Applying L4 network policies with a service mesh
In this tutorial, you’ll learn how to run Linkerd and Cilium together and how to use Cilium to apply L3 and L4 network policies to a cluster running Linkerd.
Linkerd is an ultralight, open source service mesh. Cilium is an open source CNI layer for Kubernetes. While there are several ways to combine these two projects, in this guide we’ll do something basic: we’ll use Cilium to enforce L3/L4 network policies on a Linkerd-enabled cluster.
What are Kubernetes network policies?
Kubernetes network policies are controls over which types of network traffic are allowed to happen within a Kubernetes cluster. You might put these in place for reasons of security, or simply as a safeguard against accidents.
The terms “L3” and “L4” refer to layers 3 and 4 of the OSI network model, and refer to the policies that can be expressed in terms of IP addresses (layer 3) and ports (layer 4). For example, “requests between 192.0.2.42:9376 and 192.0.2.43:80 are forbidden” is a layer 4 policy. In orchestrated environments like Kubernetes, policies about individual IP addresses are quite brittle, so typically these policies will instead be expressed in terms of label selectors, e.g. “any pod with label
app=egressok can send packets from port 80”. Under the hood, Cilium will track the pod assignments that Kubernetes does and translate this from label selectors to IP addresses.
L3 and L4 policies stand in contrast to L7 policies, which are expressed in terms of protocol-specific information. For example, “Pods with label env=prod are allowed to make HTTP GET requests to the
/foo endpoint of pods with the label env=admin” is a layer 7 policy, because it requires parsing the protocol sent over the wire.
Unfortunately, Linkerd itself doesn’t support L7 policies yet, and while Cilium does, that implementation doesn’t play nicely with Linkerd. In a future release (probably 2.11) Linkerd itself will support L7 policies, and hopefully this gap between Cilium and Linkerd will be fixed.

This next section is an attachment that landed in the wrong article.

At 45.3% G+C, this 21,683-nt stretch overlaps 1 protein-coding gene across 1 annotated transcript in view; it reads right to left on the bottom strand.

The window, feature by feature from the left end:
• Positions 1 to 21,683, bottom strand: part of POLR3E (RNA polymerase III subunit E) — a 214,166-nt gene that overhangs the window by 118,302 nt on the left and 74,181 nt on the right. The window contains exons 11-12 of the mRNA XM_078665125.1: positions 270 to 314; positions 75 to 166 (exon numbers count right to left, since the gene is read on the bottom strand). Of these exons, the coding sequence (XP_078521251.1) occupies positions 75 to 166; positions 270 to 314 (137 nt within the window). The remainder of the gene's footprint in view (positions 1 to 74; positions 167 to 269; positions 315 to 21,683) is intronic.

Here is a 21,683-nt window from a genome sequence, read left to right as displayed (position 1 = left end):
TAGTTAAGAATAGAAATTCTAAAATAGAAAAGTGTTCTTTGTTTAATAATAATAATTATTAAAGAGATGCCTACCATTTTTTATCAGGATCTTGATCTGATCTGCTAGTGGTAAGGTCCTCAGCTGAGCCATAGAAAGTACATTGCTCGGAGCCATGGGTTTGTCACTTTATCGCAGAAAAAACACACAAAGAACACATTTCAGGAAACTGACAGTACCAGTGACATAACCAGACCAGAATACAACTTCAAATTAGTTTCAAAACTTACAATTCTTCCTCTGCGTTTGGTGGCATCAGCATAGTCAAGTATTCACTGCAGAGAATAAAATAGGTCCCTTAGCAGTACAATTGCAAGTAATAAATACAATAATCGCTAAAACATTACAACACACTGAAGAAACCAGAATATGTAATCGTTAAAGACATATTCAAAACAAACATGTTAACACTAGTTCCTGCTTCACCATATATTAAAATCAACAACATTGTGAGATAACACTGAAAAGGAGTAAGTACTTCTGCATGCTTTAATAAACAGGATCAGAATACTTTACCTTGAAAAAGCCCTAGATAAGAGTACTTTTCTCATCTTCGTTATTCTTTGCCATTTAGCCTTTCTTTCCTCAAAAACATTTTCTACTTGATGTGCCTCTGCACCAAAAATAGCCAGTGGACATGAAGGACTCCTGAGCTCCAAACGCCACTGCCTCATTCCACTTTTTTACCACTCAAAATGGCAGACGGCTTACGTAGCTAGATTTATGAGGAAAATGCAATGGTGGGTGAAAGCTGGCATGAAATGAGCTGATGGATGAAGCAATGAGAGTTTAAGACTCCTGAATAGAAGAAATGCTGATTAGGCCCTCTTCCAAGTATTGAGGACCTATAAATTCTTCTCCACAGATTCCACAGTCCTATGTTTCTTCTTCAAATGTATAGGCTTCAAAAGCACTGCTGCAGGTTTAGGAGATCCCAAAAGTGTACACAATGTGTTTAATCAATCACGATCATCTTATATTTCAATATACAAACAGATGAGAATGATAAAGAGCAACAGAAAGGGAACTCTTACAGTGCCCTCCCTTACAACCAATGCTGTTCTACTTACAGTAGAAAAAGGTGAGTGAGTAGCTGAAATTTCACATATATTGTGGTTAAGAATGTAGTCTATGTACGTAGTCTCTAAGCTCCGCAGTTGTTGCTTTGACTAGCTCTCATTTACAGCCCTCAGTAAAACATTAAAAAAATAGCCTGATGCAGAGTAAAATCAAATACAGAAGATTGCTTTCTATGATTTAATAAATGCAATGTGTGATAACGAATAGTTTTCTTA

For now, we’re going to restrict ourselves to L3 / L4 policies. Let’s see how this works in practice.
What you’ll need to follow along:
- Kind, which we’ll use as a Kubernetes sandbox environment
- A modern Linkerd release
- A modern Cilium release
Creating the test cluster
As a first step, we’ll configure our kind cluster via a configuration file. Make sure you disable the default CNI and replace it with Cilium:
Now that we’ve got the cluster up and running, let’s install Cilium. Here are the steps:
# Add the Cilium repo
helm repo add cilium https://helm.cilium.io/
# Load the image onto the cluster
kind load docker-image cilium/cilium:v1.9.0
helm install cilium cilium/cilium --version 1.9.0 \
--namespace kube-system \
--set nodeinit.enabled=true \
--set kubeProxyReplacement=partial \
--set hostServices.enabled=false \
--set externalIPs.enabled=true \
--set nodePort.enabled=true \
--set hostPort.enabled=true \
--set bpf.masquerade=false \
--set image.pullPolicy=IfNotPresent \
To monitor the progress of the installation, use kubectl -n kube-system get pods –watch.
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Installing the sample workloads
To showcase what Cilium can do, we’ll use Podinfo and Slowcooker to simulate a client issuing requests to a backend API service:
# Create the test namespace
kubectl create ns cilium-linkerd
# Install podinfo
kubectl apply -k github.com/stefanprodan/podinfo//kustomize -n cilium-link
Now that we have a server, it’s time to install the client:
cat <<EOF | kubectl apply -f -
- name: client
sleep 5 # wait for pods to start
cat <<EOT >> url_list
- containerPort: 9999
Applyinging ingress policies
The workloads are running now, so let’s go ahead and apply a Layer 4 ingress policy based on labels that restrict the packets that reach our Podinfo workload.
cat <<EOF | kubectl apply -f -
- port: "9898"
This policy has two ingress rules that apply to services labeled app: podinfo: